Introducing ICT systems
Introducing ICT systems

Start this free course now. Just create an account and sign in. Enrol and complete the course for a free statement of participation or digital badge if available.

Free course

Introducing ICT systems

12.2 Bytes of data

You will recall from Section 6.2 that a binary digit, or bit, can have one of two values: either a 0 or a 1. In a computer, bits are assembled into groups of eight, and a group of eight bits is known as a byte. The abbreviation used for a byte is B, so 512 bytes would be written as 512 B. Although this course will use 'b' for bit and 'B' for byte, you should be aware that not everyone makes this clear distinction.

A byte of data can represent many different things in a computer. For example, a byte can represent a text character, like the letter 'a', or a number, or a space or a punctuation mark. Just to give you an idea of what this means, the phrase 'storage technology' would require 18 bytes of storage space (there are 18 characters: 17 letters and one space).

Activity 9 (self-assessment)

How many bytes would be needed to store the following phrase? information and communication technologies

Answer

11 + 3 + 13 + 12 for the letters in the words + 3 for the spaces=42 bytes.

The capacity of computer RAM is measured in bytes. A computer may. for example, have 512 megabytes of RAM. From our discussion in Section 6.2, you might expect this to be 512 million bytes. Unfortunately, things are not quite so simple. For memory and file sizes, a megabyte is 1 048 576 bytes, not 1 000 000 bytes! Similarly, a kilobyte is 1024 bytes, not 1000, and gigabyte means 1 073 741 824 bytes, not 1 000 000 000. These numbers are all 'powers of 2', which means 2 multiplied by itself a number of times. Probably no one would choose to define memory and file sizes in this way if they were starting over again today, but there are historical reasons why sizes were originally defined in this way.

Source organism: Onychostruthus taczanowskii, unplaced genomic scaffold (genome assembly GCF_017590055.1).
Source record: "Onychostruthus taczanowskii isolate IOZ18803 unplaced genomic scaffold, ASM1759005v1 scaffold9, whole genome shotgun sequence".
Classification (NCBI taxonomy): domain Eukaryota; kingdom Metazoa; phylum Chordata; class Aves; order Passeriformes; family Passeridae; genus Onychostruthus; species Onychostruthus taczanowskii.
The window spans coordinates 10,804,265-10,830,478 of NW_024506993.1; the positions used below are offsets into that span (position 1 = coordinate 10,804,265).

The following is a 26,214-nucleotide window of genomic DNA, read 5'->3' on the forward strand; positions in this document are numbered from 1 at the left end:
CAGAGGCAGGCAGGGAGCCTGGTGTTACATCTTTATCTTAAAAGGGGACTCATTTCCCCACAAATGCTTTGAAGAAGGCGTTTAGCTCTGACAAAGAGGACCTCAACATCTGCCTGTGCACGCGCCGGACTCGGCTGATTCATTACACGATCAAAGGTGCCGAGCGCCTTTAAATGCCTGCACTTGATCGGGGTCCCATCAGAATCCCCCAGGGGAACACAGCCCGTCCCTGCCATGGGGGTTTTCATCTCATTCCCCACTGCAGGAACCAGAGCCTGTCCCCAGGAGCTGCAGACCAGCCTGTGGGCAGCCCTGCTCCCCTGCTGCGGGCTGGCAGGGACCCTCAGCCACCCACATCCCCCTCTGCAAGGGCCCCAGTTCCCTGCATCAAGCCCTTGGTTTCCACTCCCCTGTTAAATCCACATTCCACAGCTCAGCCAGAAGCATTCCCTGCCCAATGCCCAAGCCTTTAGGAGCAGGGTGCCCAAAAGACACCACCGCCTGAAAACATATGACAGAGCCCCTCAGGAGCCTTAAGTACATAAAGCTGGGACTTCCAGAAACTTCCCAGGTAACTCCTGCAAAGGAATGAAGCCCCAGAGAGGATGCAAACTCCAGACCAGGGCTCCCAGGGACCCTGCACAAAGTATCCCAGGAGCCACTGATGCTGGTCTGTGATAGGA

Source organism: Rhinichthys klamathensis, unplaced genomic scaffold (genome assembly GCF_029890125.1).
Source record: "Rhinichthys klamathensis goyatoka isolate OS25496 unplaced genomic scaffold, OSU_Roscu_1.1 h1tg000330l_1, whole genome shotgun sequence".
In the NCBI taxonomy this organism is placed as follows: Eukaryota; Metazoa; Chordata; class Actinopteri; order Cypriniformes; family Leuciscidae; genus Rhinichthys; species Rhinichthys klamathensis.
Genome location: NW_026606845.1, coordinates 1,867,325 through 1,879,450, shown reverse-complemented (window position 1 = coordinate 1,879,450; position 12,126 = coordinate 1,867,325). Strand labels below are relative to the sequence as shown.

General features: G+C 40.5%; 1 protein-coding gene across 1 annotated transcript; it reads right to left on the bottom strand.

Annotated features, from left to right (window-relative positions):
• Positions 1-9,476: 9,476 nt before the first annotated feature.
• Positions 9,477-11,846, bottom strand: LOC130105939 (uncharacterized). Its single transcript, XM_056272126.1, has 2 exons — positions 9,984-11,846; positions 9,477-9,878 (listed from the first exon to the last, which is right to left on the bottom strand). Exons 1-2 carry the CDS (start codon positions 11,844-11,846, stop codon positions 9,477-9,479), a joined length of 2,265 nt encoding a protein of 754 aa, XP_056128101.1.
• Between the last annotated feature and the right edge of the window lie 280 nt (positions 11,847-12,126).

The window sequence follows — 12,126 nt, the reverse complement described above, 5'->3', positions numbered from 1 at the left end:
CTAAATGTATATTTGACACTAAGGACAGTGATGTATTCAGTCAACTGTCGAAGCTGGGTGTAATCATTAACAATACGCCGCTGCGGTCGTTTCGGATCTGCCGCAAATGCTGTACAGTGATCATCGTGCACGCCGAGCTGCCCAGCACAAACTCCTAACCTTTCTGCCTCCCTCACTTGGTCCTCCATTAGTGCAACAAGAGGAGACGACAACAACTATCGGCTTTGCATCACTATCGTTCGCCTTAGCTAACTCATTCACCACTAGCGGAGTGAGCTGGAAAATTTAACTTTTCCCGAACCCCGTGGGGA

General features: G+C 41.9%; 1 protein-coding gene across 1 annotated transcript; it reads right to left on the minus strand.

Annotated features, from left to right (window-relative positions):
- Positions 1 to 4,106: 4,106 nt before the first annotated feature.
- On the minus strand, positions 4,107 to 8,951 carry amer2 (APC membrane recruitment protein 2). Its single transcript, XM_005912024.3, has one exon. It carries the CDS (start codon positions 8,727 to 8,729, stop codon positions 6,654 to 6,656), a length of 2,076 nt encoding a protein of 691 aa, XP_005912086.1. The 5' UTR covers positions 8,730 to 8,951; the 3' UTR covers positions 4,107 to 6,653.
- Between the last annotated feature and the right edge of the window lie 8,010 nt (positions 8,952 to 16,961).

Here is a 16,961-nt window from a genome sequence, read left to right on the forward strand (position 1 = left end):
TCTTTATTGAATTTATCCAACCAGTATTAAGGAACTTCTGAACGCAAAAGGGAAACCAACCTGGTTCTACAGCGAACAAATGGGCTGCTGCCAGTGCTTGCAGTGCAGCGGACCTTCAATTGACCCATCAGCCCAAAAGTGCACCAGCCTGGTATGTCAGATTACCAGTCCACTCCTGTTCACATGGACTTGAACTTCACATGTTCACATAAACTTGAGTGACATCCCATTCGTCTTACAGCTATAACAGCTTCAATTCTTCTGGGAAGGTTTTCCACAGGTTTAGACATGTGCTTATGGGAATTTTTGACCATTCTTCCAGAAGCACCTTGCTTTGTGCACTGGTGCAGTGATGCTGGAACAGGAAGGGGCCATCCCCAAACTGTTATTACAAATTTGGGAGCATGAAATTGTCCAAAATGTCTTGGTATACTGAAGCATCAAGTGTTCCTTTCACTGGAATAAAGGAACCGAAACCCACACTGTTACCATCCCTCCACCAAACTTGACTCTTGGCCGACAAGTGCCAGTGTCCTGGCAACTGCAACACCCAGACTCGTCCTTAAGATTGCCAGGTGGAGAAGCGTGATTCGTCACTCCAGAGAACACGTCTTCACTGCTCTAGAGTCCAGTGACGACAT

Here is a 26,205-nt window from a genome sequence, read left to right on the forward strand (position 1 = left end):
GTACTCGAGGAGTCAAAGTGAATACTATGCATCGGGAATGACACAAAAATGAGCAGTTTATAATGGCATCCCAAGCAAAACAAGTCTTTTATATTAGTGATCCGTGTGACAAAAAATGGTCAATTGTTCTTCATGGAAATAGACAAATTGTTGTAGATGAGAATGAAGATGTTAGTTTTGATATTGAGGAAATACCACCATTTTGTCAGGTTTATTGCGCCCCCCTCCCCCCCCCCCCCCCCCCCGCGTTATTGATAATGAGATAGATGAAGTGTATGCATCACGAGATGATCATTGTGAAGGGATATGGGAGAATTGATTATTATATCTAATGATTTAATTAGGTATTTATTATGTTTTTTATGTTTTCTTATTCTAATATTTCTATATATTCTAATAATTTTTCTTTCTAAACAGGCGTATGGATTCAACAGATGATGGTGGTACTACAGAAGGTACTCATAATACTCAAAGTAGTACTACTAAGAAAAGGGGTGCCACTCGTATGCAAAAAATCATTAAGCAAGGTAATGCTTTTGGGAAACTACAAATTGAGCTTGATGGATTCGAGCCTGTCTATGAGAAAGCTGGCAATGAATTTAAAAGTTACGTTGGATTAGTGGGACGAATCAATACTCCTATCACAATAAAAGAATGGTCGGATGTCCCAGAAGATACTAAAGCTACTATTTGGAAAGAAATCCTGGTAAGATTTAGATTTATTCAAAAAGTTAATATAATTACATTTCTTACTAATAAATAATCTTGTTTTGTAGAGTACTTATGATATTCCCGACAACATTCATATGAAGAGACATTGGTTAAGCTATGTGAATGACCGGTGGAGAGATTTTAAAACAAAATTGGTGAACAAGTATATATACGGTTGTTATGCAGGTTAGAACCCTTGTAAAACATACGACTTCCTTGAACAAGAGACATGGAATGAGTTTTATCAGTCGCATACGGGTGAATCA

As Table 2 shows, an upper-case K should be used for 'kilo' when it means 1024. This is in contrast with the lower-case k you met earlier in relation to data rates, where 'kilo' meant 1000 (see Table 1). Unfortunately not everyone sticks to this rule, and there is no such distinction made for the two versions of 'mega' and 'giga'. For these prefixes upper-case M and G are always used.

Table 2 Prefixes for file and memory sizes

PrefixIn figures this is:This is approximately:Symbol
kilo1024A thousandK
mega1 048 576A millionM
giga1 073 741 824A billion (a thousand million)G

The golden rule is: kilo, mega and giga have the meanings in Table 2 if they refer to memory or file sizes; if they refer to data rates then kilo, mega and giga have the meanings given in Table 1.

Activity 10 (self-assessment)

If a kilobyte is 1024 bytes of data, how many bits of data does this represent?

Answer

There are 8 bits in a byte, and 'kilo' here means 1024. So a kilobyte is 1024×8=8192 bits.

Skip Your course resources
T175_3

Take your learning further

Making the decision to study can be a big step, which is why you'll want a trusted University. The Open University has 50 years’ experience delivering flexible learning and 170,000 students are studying with us right now. Take a look at all Open University courses.

If you are new to University-level study, we offer two introductory routes to our qualifications. You could either choose to start with an Access module, or a module which allows you to count your previous learning towards an Open University qualification. Read our guide on Where to take your learning next for more information.

Not ready for formal University study? Then browse over 1000 free courses on OpenLearn and sign up to our newsletter to hear about new free courses as they are released.

Every year, thousands of students decide to study with The Open University. With over 120 qualifications, we’ve got the right course for you.

Request an Open University prospectus371